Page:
We stand before the dawn of the fourth industrial revolution. In recent years we witnessed an extending advancement in the development of digital fabrication technologies such as 3D printing, robotic fabrication and digital knitting. These technologies together with IoT and AI, will shift industrial manufacturing from large plants to smaller, local digital factories, disrupting the business models and supply chains of entire industries. This revolution will transform not only how and where products are made, but also how products are designed, which therefore require new skills and knowledge from designers. Moreover, this shift will change designers’ approach to product design.
After years of detachment between design and manufacturing, the means of manufacturing will be democratized and accessible for designers and makers. It can be presumed that designers will be engaged in the making, and fabrication will be an inseparable part of the design process. Much like before the first industrial revolution, designers will again craft products, this time digitally. Algorithms, coding and digital fabrication machines will be their fundamental and primary tools.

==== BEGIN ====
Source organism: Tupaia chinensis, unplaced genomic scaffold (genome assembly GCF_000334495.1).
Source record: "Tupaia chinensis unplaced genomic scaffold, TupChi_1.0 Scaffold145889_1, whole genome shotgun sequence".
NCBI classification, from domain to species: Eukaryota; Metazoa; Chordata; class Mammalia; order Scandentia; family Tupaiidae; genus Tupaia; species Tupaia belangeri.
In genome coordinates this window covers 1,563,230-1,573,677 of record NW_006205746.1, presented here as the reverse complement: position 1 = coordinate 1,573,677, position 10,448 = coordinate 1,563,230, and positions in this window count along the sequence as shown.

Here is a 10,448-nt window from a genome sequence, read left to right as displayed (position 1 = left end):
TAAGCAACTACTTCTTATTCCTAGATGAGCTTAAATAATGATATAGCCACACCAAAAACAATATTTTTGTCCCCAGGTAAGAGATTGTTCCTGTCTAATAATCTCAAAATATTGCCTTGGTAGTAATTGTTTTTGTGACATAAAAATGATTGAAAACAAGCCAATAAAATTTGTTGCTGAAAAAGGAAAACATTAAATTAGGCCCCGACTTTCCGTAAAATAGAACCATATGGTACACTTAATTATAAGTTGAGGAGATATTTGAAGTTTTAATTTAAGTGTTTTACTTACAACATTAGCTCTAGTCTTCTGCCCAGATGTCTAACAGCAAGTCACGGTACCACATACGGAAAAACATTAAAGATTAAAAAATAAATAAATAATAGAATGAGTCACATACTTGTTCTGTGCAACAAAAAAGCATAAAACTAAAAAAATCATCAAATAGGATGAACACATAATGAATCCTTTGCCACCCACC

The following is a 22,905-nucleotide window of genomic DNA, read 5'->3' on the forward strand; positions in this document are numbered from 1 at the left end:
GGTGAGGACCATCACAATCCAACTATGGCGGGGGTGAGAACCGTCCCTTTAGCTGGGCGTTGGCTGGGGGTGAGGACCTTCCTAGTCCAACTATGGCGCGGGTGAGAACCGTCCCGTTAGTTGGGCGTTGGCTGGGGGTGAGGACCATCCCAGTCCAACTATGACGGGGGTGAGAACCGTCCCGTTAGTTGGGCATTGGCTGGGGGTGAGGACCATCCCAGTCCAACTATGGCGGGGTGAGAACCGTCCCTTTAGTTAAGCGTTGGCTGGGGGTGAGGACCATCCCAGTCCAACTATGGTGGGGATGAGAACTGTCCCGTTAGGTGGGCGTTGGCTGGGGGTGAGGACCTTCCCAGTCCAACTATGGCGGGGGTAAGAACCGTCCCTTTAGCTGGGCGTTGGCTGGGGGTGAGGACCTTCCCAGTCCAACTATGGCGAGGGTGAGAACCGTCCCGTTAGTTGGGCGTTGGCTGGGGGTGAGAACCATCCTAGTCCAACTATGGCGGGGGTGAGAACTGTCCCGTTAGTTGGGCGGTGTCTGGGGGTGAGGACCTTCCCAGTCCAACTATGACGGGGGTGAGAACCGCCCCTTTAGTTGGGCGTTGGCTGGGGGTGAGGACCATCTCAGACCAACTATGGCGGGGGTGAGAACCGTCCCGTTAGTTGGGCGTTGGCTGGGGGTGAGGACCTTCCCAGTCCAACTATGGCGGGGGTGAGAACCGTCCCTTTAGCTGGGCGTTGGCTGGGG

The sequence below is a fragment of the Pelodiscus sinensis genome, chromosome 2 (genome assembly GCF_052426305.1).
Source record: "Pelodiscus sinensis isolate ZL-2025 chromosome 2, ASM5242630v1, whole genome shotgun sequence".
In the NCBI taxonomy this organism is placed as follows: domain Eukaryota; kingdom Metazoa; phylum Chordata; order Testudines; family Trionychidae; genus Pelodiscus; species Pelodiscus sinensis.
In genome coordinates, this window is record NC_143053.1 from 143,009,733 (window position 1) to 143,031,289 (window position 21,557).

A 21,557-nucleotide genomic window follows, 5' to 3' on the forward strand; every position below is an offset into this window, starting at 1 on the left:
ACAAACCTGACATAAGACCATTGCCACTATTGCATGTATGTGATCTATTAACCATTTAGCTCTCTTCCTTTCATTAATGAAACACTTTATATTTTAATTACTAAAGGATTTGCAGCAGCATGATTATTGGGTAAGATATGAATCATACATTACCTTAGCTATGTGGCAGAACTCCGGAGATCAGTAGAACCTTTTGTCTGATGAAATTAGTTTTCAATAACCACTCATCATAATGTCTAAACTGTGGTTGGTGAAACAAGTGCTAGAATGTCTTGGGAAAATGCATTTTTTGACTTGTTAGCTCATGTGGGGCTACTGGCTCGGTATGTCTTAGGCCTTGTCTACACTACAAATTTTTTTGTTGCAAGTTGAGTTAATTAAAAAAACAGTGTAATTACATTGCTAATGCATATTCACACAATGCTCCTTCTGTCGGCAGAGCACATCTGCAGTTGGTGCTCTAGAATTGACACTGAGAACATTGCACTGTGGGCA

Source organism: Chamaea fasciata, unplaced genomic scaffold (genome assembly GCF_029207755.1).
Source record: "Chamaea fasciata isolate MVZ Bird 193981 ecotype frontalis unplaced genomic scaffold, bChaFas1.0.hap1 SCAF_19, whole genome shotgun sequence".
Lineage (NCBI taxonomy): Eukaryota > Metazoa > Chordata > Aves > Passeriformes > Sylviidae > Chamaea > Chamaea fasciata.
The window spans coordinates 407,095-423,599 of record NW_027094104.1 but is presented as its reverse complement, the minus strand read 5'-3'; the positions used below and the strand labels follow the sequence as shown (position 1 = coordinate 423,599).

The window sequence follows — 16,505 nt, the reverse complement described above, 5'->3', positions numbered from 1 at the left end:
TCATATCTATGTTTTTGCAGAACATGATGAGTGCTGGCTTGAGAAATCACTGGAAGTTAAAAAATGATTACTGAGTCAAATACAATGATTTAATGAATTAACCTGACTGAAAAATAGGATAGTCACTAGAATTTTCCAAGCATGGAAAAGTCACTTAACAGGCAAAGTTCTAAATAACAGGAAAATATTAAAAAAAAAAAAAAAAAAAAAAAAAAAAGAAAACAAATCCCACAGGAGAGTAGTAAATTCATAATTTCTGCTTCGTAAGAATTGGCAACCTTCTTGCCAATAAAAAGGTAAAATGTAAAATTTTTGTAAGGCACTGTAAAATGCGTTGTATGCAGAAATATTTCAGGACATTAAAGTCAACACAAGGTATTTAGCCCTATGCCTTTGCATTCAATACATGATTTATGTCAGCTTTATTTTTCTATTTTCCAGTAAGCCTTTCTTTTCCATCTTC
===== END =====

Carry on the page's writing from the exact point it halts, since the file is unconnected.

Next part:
The goal of the lab is to invent new digital manufacturing technologies and to establish new design workflows that will unlock design spaces and enable a future of customized products that are made on-demand and manufactured domestically.
We explore the correlation between computational design and digital manufacturing in the context of personalization and customization of products, focusing on textiles and close-to-the-body products.
Lab research focus areas:
- Smart digital textiles
- Robotic assemblies & composites
- Programmable Materials
Digital fabrication equipment at the lab includes:
- STOLL ADF 530 Ki Bc W – Industrial digital knitting machine
- TC2 digital weaving machine
- Intamsys 510 Flex – industrial 3D printer designed for flexible materials
- UR5e – Collaborative 6-axis robotic arms
- Raise3D Pro2 – 3D printer
Click here to access the lab’s internet site.
(Photo credit: Yuval Gur)